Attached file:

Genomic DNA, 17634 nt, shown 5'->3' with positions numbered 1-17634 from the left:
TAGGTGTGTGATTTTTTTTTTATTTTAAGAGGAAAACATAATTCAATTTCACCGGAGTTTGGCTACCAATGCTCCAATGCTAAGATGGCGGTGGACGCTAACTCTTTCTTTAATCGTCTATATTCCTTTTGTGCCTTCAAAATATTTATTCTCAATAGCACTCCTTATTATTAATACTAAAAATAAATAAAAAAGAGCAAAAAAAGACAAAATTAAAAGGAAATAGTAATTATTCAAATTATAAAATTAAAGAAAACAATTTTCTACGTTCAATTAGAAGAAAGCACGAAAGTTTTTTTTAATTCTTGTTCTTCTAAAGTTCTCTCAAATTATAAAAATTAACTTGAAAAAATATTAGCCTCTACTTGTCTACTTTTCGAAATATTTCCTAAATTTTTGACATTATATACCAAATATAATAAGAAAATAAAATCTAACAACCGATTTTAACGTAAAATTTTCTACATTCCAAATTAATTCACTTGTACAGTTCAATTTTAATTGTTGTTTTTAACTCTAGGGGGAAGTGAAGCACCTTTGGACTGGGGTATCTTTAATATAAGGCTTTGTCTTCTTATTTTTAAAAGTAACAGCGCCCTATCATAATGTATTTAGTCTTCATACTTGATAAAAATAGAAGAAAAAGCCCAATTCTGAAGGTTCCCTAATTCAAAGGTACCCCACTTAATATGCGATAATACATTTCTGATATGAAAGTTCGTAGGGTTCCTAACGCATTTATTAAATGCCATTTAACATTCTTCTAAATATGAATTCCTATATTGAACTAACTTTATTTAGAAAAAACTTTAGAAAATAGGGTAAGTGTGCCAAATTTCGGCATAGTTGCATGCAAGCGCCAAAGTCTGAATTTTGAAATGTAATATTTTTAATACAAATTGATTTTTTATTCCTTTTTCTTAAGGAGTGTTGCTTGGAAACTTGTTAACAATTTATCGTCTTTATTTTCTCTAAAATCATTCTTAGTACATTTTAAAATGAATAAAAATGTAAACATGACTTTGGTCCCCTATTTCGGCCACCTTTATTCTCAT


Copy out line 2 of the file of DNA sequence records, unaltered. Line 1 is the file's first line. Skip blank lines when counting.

TAGGTGTGTGATTTTTTTTTTATTTTAAGAGGAAAACATAATTCAATTTCACCGGAGTTTGGCTACCAATGCTCCAATGCTAAGATGGCGGTGGACGCTAACTCTTTCTTTAATCGTCTATATTCCTTTTGTGCCTTCAAAATATTTATTCTCAATAGCACTCCTTATTATTAATACTAAAAATAAATAAAAAAGAGCAAAAAAAGACAAAATTAAAAGGAAATAGTAATTATTCAAATTATAAAATTAAAGAAAACAATTTTCTACGTTCAATTAGAAGAAAGCACGAAAGTTTTTTTTAATTCTTGTTCTTCTAAAGTTCTCTCAAATTATAAAAATTAACTTGAAAAAATATTAGCCTCTACTTGTCTACTTTTCGAAATATTTCCTAAATTTTTGACATTATATACCAAATATAATAAGAAAATAAAATCTAACAACCGATTTTAACGTAAAATTTTCTACATTCCAAATTAATTCACTTGTACAGTTCAATTTTAATTGTTGTTTTTAACTCTAGGGGGAAGTGAAGCACCTTTGGACTGGGGTATCTTTAATATAAGGCTTTGTCTTCTTATTTTTAAAAGTAACAGCGCCCTATCATAATGTATTTAGTCTTCATACTTGATAAAAATAGAAGAAAAAGCCCAATTCTGAAGGTTCCCTAATTCAAAGGTACCCCACTTAATATGCGATAATACATTTCTGATATGAAAGTTCGTAGGGTTCCTAACGCATTTATTAAATGCCATTTAACATTCTTCTAAATATGAATTCCTATATTGAACTAACTTTATTTAGAAAAAACTTTAGAAAATAGGGTAAGTGTGCCAAATTTCGGCATAGTTGCATGCAAGCGCCAAAGTCTGAATTTTGAAATGTAATATTTTTAATACAAATTGATTTTTTATTCCTTTTTCTTAAGGAGTGTTGCTTGGAAACTTGTTAACAATTTATCGTCTTTATTTTCTCTAAAATCATTCTTAGTACATTTTAAAATGAATAAAAATGTAAACATGACTTTGGTCCCCTATTTCGGCCACCTTTATTCTCAT